An old Hungarian flock guardian, the Kuvasz has enjoyed a colourful history. Thought to have descended from Tibetan dogs in its early homeland, the Kuvasz developed in Hungary, becoming the modern dog we know today. Primarily bred as a guardian to livestock and homestead, the Kuvasz became popular during the 15th century, commonly observed on large estates and alongside herdsmen. Favoured by King Matyas I who reigned from 1458-1490, the Kuvasz established a concrete reputation for itself as a personal protection and versatile working dog, often presented as gifts to visiting nobles or honoured guests. Owning a Kuvasz was eventually restricted, a sanction that caused numbers to diminish significantly; following the death of King Matyas I, ownership was again re-opened, with Kuvasz numbers gradually increasing. This was nearly undone with the onset of WWII, with many Kuvaszs being slaughtered by German and Soviet soldiers. Officially recognised by the AKC in 1931.
The original forebears of the breed are widely thought to be the Maremma Sheepdog, Anatolian Shepherd and Polish Tatra Sheepdog, with or without the contribution of Great Pyrenees blood. With a solid and powerful build, defined muzzle, a black nose and lips, the Kuvasz is highly distinctive and bears a striking resemblance to its ancestors. The dense double coat is typically wavy, with straight coats being disallowed in the show ring. Commonly coloured white and cream with pigmentation, the Kuvasz's coat was selectively chosen to serve herdsmen in identifying their dogs from wolves, whilst helping the Kuvasz to blend in amongst the sheep.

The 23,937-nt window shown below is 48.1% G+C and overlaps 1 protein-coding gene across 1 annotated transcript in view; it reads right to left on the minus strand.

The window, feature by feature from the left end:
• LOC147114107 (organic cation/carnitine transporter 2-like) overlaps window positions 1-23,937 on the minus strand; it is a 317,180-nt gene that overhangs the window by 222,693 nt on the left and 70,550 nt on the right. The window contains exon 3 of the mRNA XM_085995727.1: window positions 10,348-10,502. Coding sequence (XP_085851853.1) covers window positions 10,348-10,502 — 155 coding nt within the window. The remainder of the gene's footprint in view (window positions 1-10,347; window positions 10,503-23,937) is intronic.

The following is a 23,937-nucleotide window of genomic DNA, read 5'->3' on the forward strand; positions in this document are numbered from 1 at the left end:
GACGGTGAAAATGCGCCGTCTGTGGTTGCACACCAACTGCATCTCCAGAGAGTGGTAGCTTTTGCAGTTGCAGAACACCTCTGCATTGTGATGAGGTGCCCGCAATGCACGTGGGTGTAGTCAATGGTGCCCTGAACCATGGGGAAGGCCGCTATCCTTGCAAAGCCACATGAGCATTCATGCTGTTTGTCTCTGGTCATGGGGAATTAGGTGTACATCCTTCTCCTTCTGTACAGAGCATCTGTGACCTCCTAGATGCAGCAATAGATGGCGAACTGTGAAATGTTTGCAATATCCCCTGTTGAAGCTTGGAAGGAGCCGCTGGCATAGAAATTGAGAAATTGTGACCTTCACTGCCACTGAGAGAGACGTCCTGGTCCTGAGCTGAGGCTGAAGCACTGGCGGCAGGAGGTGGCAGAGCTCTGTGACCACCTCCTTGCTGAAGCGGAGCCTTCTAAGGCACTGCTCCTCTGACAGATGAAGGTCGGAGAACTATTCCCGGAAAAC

A highly intelligent breed with good trainability; the Kuvasz originated as a heavy, working breed and maintains an instinctual working temperament today. With a weight ranging up to 52 kg depending on gender and a life expectancy of 10-12 years, the Kuvasz is a resilient and vigilant breed, alert to threat and change. With an easy, sedate temperament, this is the ideal breed choice for families, whilst being a great companion for a sole owner. Very active-minded, the Kuvasz benefits from wide outdoor spaces where it can exercise and play.
Re-bred for its inherent hardiness, the Kuvasz is not susceptible to many breed-specific health complaints, but like most dogs, may potentially be afflicted by hip dysplasia and optical disorders. Bloat and gastric tortion have been identified in the breed due to its large size, two potentially fatal conditions if left untreated for any length of time. Otherwise, the Kuvasz is known to suffer with von Willebrand's Disease, a rare bleeding disorder.